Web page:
If the tests show you have kidney cancer, your doctor may want to do some further tests. These tests will help them find out the size and position of the cancer and whether it has spread to other parts of the body. This is called staging and will help you and your doctor decide on the best treatment for you. These may include some of the following tests:

  • CT scan

    A CT scan takes a series of x-rays, which build up a three-dimensional picture of the inside of the body.

  • MRI scan

    Some people have an MRI scan instead of, or as well as, as CT scan. It uses magnetism to build up a detailed picture of areas of your body.

  • Chest x-ray

    If you do not have a CT scan of the chest, you will have a chest x-ray to check the health of your lungs.

Waiting for test results can be a difficult time. We have more information that can help.

Staging and grading of kidney cancer

Your cancer doctor needs to know the stage and grade of the cancer to advise you on the best treatment for you.

Treatment for kidney cancer

Treatment depends on a number of factors, including the position, type, stage and grade of the cancer. Your doctors will also consider how well your kidneys work, your general health and your personal preferences.

  • Surgery

    Surgery is the main treatment for kidney cancer. The operation you have will depend on the stage of the cancer and your general health. You may have surgery to remove part of your kidney or the whole kidney.You may also have some surrounding tissue and lymph nodes removed. Rarely, surgery may be used to remove cancer that has spread to another part of the body.

  • Tumour ablation

    Tumour ablation may be used instead of surgery to treat small kidney cancers. It destroys the cancer cells with very high or low temperatures.

  • Arterial embolisation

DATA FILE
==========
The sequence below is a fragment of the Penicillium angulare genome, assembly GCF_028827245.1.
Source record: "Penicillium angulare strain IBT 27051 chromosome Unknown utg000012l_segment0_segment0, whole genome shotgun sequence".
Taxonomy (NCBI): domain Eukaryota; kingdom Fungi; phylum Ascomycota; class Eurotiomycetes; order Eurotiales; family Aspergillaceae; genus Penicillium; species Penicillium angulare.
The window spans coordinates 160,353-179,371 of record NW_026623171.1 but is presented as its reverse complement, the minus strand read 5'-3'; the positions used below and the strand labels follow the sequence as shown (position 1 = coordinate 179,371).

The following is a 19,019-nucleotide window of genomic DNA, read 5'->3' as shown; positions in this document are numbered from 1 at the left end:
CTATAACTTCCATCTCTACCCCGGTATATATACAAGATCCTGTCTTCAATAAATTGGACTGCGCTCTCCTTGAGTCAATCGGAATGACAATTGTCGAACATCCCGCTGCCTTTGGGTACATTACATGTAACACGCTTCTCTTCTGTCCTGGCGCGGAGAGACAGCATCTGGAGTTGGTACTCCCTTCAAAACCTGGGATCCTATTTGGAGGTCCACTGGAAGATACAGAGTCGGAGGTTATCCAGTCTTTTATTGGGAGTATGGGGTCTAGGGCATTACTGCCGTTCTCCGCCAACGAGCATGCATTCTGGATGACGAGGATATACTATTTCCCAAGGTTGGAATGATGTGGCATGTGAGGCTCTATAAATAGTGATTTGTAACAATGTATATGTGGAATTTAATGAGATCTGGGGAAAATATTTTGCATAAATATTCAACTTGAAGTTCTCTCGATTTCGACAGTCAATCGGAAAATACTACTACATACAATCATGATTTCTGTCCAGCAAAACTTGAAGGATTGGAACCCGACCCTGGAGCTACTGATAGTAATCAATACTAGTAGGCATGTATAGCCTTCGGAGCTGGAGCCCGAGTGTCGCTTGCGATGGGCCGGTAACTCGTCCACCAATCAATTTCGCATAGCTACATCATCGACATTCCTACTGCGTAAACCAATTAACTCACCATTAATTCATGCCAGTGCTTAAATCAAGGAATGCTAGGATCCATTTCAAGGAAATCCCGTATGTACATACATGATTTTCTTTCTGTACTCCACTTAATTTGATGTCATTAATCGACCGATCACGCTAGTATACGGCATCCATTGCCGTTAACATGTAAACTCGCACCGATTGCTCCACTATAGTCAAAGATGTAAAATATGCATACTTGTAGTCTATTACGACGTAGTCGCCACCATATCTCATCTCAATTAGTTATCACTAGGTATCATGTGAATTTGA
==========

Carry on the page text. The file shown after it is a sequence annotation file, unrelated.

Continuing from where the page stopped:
Arterial embolisation may be offered if surgery is not possible for you. It can shrink the tumour and help control symptoms by blocking its blood supply.

  • Monitoring

    Doctors may suggest monitoring small, low-grade cancers. They may also monitor the cancer if it is advanced and growing slowly. It is a way of delaying treatment until it is needed.

  • Targeted therapies

    Targeted therapy drugs may be used to reduce the risk of the cancer coming back after surgery. They are the main treatment for advanced kidney cancer.

  • Immunotherapies

    Immunotherapies may be used to reduce the risk of cancer coming back after surgery. They are occasionally used to treat some types of advanced kidney cancer.

  • Radiotherapy

    Radiotherapy is occasionally used to relieve symptoms caused by advanced kidney cancer.

Your doctor will explain the different treatment options and their side effects. They will also talk to you about the things you should consider when making treatment decisions.

You may also be asked to take part in a clinical trial.

After kidney cancer treatment


After your treatment has finished, you will have regular check-ups with your cancer doctor, urologist or nurse. They will tell you how often and for how long you will need to have these. It will depend on the type of treatment you had and the risk of the cancer coming back.

Some people will have regular tests to check for any signs of the cancer coming back. If cancer comes back in the kidney but nowhere else, it may be possible to have further surgery to remove it.

You can talk to your cancer doctor or specialist nurse about any problems or worries you have at these check-ups. But if you notice any new symptoms or have any problems between appointments, contact your doctor or nurse for advice.

You may get anxious between appointments. You may worry about the cancer coming back. This is natural. It may help to get support from family, friends or a support organisation.

Macmillan is also here to support you. If you would like to talk, you can:

Some other organisations, such as Kidney Cancer UK, also offer support to people affected by kidney cancer.

Well-being and recovery

We have more information about what you can do to protect your kidneys after treatment.

Even if you already have a healthy lifestyle, you may choose to make some positive lifestyle changes after treatment.

Reviewed: 30 June 2018
Reviewed: 30/06/2018
Next review: 01 February 2021
Next review: 01/02/2021

This content is currently being reviewed. New information will be coming soon.